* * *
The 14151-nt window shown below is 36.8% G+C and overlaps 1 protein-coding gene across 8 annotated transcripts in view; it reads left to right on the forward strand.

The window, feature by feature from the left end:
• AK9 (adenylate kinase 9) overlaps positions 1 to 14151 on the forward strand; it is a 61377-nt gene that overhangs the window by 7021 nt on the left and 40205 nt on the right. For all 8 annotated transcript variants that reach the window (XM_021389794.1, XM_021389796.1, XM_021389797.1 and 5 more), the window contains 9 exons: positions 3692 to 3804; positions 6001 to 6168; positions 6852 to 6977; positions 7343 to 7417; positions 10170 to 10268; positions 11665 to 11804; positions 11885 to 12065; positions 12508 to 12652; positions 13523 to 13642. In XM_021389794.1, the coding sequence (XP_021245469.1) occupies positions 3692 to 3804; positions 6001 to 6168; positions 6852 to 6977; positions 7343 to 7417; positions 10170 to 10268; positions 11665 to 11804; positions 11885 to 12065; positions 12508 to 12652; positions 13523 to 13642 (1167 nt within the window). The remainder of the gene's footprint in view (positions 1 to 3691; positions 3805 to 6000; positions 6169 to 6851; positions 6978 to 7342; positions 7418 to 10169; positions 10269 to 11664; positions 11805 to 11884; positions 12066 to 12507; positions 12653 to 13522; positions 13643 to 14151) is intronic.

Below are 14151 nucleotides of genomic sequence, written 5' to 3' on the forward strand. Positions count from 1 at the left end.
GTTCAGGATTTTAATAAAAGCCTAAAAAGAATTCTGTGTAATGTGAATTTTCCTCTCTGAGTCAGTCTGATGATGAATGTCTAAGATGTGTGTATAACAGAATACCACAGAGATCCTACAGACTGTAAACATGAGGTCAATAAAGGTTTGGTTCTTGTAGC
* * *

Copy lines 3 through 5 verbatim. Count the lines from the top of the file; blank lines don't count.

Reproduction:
• AK9 (adenylate kinase 9) overlaps positions 1 to 14151 on the forward strand; it is a 61377-nt gene that overhangs the window by 7021 nt on the left and 40205 nt on the right. For all 8 annotated transcript variants that reach the window (XM_021389794.1, XM_021389796.1, XM_021389797.1 and 5 more), the window contains 9 exons: positions 3692 to 3804; positions 6001 to 6168; positions 6852 to 6977; positions 7343 to 7417; positions 10170 to 10268; positions 11665 to 11804; positions 11885 to 12065; positions 12508 to 12652; positions 13523 to 13642. In XM_021389794.1, the coding sequence (XP_021245469.1) occupies positions 3692 to 3804; positions 6001 to 6168; positions 6852 to 6977; positions 7343 to 7417; positions 10170 to 10268; positions 11665 to 11804; positions 11885 to 12065; positions 12508 to 12652; positions 13523 to 13642 (1167 nt within the window). The remainder of the gene's footprint in view (positions 1 to 3691; positions 3805 to 6000; positions 6169 to 6851; positions 6978 to 7342; positions 7418 to 10169; positions 10269 to 11664; positions 11805 to 11884; positions 12066 to 12507; positions 12653 to 13522; positions 13643 to 14151) is intronic.

Below are 14151 nucleotides of genomic sequence, written 5' to 3' on the forward strand. Positions count from 1 at the left end.
GTTCAGGATTTTAATAAAAGCCTAAAAAGAATTCTGTGTAATGTGAATTTTCCTCTCTGAGTCAGTCTGATGATGAATGTCTAAGATGTGTGTATAACAGAATACCACAGAGATCCTACAGACTGTAAACATGAGGTCAATAAAGGTTTGGTTCTTGTAGC